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New Evidence of the Earliest Domestic Dogs in the Americas

By Angela Perri, Chris Widga, Dennis Lawler, Terrance Martin, Thomas Loebel, Kenneth Farnsworth, Luci kohn, Brent Buenger

Posted 11 Jun 2018
bioRxiv DOI: 10.1101/343574 (published DOI: 10.1017/aaq.2018.74)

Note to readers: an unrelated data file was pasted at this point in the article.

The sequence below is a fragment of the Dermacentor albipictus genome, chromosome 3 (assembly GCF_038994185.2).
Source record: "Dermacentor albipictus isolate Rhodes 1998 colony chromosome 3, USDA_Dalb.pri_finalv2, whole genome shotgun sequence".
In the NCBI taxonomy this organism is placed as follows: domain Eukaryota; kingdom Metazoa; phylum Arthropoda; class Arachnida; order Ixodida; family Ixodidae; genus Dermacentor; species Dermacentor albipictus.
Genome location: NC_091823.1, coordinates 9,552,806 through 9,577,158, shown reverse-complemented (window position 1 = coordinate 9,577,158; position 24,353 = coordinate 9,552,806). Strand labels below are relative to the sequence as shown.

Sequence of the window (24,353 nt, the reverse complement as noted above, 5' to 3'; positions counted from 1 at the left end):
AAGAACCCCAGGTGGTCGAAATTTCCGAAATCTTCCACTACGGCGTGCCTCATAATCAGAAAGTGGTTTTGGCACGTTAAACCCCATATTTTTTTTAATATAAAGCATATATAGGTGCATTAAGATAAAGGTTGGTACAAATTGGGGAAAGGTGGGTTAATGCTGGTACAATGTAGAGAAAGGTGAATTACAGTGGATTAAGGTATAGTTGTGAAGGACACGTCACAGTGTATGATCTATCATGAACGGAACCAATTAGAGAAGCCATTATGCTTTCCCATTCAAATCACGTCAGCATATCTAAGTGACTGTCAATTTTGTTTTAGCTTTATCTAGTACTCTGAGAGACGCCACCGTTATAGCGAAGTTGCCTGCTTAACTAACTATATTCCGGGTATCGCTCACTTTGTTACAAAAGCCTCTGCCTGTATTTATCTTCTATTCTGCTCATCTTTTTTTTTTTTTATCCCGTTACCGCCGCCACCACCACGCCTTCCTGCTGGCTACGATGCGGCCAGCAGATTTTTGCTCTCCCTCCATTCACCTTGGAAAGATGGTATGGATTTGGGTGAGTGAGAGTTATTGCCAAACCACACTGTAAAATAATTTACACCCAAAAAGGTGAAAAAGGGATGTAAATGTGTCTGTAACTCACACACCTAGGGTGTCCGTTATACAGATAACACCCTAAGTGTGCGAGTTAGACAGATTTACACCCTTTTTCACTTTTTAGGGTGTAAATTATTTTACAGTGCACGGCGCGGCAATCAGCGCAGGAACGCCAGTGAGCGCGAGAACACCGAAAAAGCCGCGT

The domestication of dogs probably occurred in Eurasia by 16,000 years ago, with the initial peopling of the Americas potentially happening around the same time. Dogs were long thought to have accompanied the first migrations into the Americas, but conclusive evidence for Paleoindian dogs is lacking. The direct dating of two dogs from the Koster site (Greene Co., Illinois) and a newly-described dog from the Stilwell II site (Pike Co., Illinois) to between 10,190-9,630 cal BP represents the earliest evidence of domestic dogs in the Americas and individual dog burials in worldwide archaeological record. The over 4,500 year discrepancy between the timing of initial human migration into the Americas and the earliest evidence for domesticated dogs suggests either earlier dogs are going unseen or unidentified or dogs arrived later with a subsequent human migration.

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